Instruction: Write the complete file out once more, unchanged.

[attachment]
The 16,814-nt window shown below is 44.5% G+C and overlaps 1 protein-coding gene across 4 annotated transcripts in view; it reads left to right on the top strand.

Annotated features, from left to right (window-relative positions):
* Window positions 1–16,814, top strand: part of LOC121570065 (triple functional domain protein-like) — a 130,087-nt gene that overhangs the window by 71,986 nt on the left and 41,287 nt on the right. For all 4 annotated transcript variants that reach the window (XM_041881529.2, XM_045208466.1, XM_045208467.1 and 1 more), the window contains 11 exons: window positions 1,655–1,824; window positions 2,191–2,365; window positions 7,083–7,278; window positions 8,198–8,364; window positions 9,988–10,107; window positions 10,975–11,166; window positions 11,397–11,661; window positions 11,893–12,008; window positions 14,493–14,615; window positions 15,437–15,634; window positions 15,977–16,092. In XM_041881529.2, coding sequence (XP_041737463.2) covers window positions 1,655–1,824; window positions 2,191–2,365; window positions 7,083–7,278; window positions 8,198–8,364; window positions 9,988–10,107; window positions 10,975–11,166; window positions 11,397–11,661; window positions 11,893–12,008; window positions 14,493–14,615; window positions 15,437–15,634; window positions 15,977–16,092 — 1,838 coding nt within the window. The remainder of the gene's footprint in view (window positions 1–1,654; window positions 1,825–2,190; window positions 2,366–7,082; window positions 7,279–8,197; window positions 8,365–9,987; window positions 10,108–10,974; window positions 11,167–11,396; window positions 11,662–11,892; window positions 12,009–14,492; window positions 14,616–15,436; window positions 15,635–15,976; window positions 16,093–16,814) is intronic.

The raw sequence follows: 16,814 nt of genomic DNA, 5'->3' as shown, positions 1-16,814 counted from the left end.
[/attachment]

The 16,814-nt window shown below is 44.5% G+C and overlaps 1 protein-coding gene across 4 annotated transcripts in view; it reads left to right on the top strand.

Annotated features, from left to right (window-relative positions):
* Window positions 1–16,814, top strand: part of LOC121570065 (triple functional domain protein-like) — a 130,087-nt gene that overhangs the window by 71,986 nt on the left and 41,287 nt on the right. For all 4 annotated transcript variants that reach the window (XM_041881529.2, XM_045208466.1, XM_045208467.1 and 1 more), the window contains 11 exons: window positions 1,655–1,824; window positions 2,191–2,365; window positions 7,083–7,278; window positions 8,198–8,364; window positions 9,988–10,107; window positions 10,975–11,166; window positions 11,397–11,661; window positions 11,893–12,008; window positions 14,493–14,615; window positions 15,437–15,634; window positions 15,977–16,092. In XM_041881529.2, coding sequence (XP_041737463.2) covers window positions 1,655–1,824; window positions 2,191–2,365; window positions 7,083–7,278; window positions 8,198–8,364; window positions 9,988–10,107; window positions 10,975–11,166; window positions 11,397–11,661; window positions 11,893–12,008; window positions 14,493–14,615; window positions 15,437–15,634; window positions 15,977–16,092 — 1,838 coding nt within the window. The remainder of the gene's footprint in view (window positions 1–1,654; window positions 1,825–2,190; window positions 2,366–7,082; window positions 7,279–8,197; window positions 8,365–9,987; window positions 10,108–10,974; window positions 11,167–11,396; window positions 11,662–11,892; window positions 12,009–14,492; window positions 14,616–15,436; window positions 15,635–15,976; window positions 16,093–16,814) is intronic.

The raw sequence follows: 16,814 nt of genomic DNA, 5'->3' as shown, positions 1-16,814 counted from the left end.